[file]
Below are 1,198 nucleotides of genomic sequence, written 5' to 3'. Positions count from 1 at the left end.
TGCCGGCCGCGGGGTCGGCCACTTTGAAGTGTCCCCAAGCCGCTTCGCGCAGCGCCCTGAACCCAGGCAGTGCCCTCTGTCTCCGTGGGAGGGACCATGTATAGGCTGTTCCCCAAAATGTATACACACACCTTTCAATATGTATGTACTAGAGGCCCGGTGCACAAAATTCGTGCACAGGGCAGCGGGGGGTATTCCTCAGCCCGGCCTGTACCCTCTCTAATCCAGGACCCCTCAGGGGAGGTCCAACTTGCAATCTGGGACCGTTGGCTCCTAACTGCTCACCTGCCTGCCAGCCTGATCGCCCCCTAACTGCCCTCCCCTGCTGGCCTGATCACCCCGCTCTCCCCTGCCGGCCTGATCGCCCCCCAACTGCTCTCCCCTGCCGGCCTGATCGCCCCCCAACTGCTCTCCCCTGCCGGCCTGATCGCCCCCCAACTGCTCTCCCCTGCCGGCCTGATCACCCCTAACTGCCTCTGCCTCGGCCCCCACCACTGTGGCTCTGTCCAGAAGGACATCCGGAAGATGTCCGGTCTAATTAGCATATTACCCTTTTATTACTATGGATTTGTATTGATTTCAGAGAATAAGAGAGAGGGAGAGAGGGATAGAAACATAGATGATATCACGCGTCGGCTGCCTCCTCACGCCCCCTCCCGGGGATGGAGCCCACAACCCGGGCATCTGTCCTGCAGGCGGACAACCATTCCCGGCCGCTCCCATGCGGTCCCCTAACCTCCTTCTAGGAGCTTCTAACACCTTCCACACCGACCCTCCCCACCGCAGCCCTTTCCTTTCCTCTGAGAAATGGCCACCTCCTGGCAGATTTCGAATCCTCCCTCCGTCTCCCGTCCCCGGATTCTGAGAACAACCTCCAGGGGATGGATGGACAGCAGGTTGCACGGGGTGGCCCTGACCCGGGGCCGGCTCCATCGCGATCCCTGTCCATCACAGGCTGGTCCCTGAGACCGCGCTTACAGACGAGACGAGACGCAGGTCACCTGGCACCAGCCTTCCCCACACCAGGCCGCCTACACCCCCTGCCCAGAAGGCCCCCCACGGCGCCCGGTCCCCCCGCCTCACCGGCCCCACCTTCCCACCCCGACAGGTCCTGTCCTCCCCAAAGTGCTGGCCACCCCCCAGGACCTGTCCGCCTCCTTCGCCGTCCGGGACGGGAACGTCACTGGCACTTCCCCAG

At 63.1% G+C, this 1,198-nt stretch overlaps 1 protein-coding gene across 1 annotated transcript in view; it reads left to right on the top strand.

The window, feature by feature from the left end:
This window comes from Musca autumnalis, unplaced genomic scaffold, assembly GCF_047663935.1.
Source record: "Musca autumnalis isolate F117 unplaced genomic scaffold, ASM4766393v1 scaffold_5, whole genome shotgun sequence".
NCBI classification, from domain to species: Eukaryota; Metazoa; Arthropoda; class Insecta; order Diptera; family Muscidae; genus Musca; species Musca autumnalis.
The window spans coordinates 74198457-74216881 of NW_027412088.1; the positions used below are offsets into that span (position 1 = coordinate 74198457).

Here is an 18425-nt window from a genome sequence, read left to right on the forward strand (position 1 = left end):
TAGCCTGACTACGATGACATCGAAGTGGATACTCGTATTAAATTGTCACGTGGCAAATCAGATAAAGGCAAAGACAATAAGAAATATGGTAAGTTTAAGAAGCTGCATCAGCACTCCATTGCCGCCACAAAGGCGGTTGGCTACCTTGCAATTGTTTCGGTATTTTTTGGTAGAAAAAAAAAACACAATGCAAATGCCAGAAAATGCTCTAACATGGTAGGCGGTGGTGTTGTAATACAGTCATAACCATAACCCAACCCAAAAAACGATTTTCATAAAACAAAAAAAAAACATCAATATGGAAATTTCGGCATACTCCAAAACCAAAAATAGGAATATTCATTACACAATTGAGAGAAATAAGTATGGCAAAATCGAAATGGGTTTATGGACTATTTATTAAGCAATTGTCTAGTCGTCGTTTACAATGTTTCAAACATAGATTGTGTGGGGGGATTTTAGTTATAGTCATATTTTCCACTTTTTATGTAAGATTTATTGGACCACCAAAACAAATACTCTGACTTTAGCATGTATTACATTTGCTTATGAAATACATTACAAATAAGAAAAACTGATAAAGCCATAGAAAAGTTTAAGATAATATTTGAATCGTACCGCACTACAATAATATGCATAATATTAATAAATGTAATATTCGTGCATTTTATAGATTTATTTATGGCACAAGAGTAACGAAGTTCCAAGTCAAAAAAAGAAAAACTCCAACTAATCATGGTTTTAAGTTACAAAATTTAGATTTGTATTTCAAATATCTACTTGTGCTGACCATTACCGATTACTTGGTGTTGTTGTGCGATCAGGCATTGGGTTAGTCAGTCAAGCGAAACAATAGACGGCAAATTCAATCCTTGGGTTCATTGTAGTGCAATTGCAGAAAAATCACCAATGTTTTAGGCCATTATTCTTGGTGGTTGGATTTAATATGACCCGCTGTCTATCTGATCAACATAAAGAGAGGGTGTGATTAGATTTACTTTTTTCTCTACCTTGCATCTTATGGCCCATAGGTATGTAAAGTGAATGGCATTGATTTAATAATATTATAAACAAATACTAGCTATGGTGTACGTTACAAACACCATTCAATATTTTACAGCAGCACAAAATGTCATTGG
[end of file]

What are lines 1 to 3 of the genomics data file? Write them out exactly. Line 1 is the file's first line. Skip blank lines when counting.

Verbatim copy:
Below are 1,198 nucleotides of genomic sequence, written 5' to 3'. Positions count from 1 at the left end.
TGCCGGCCGCGGGGTCGGCCACTTTGAAGTGTCCCCAAGCCGCTTCGCGCAGCGCCCTGAACCCAGGCAGTGCCCTCTGTCTCCGTGGGAGGGACCATGTATAGGCTGTTCCCCAAAATGTATACACACACCTTTCAATATGTATGTACTAGAGGCCCGGTGCACAAAATTCGTGCACAGGGCAGCGGGGGGTATTCCTCAGCCCGGCCTGTACCCTCTCTAATCCAGGACCCCTCAGGGGAGGTCCAACTTGCAATCTGGGACCGTTGGCTCCTAACTGCTCACCTGCCTGCCAGCCTGATCGCCCCCTAACTGCCCTCCCCTGCTGGCCTGATCACCCCGCTCTCCCCTGCCGGCCTGATCGCCCCCCAACTGCTCTCCCCTGCCGGCCTGATCGCCCCCCAACTGCTCTCCCCTGCCGGCCTGATCGCCCCCCAACTGCTCTCCCCTGCCGGCCTGATCACCCCTAACTGCCTCTGCCTCGGCCCCCACCACTGTGGCTCTGTCCAGAAGGACATCCGGAAGATGTCCGGTCTAATTAGCATATTACCCTTTTATTACTATGGATTTGTATTGATTTCAGAGAATAAGAGAGAGGGAGAGAGGGATAGAAACATAGATGATATCACGCGTCGGCTGCCTCCTCACGCCCCCTCCCGGGGATGGAGCCCACAACCCGGGCATCTGTCCTGCAGGCGGACAACCATTCCCGGCCGCTCCCATGCGGTCCCCTAACCTCCTTCTAGGAGCTTCTAACACCTTCCACACCGACCCTCCCCACCGCAGCCCTTTCCTTTCCTCTGAGAAATGGCCACCTCCTGGCAGATTTCGAATCCTCCCTCCGTCTCCCGTCCCCGGATTCTGAGAACAACCTCCAGGGGATGGATGGACAGCAGGTTGCACGGGGTGGCCCTGACCCGGGGCCGGCTCCATCGCGATCCCTGTCCATCACAGGCTGGTCCCTGAGACCGCGCTTACAGACGAGACGAGACGCAGGTCACCTGGCACCAGCCTTCCCCACACCAGGCCGCCTACACCCCCTGCCCAGAAGGCCCCCCACGGCGCCCGGTCCCCCCGCCTCACCGGCCCCACCTTCCCACCCCGACAGGTCCTGTCCTCCCCAAAGTGCTGGCCACCCCCCAGGACCTGTCCGCCTCCTTCGCCGTCCGGGACGGGAACGTCACTGGCACTTCCCCAG

At 63.1% G+C, this 1,198-nt stretch overlaps 1 protein-coding gene across 1 annotated transcript in view; it reads left to right on the top strand.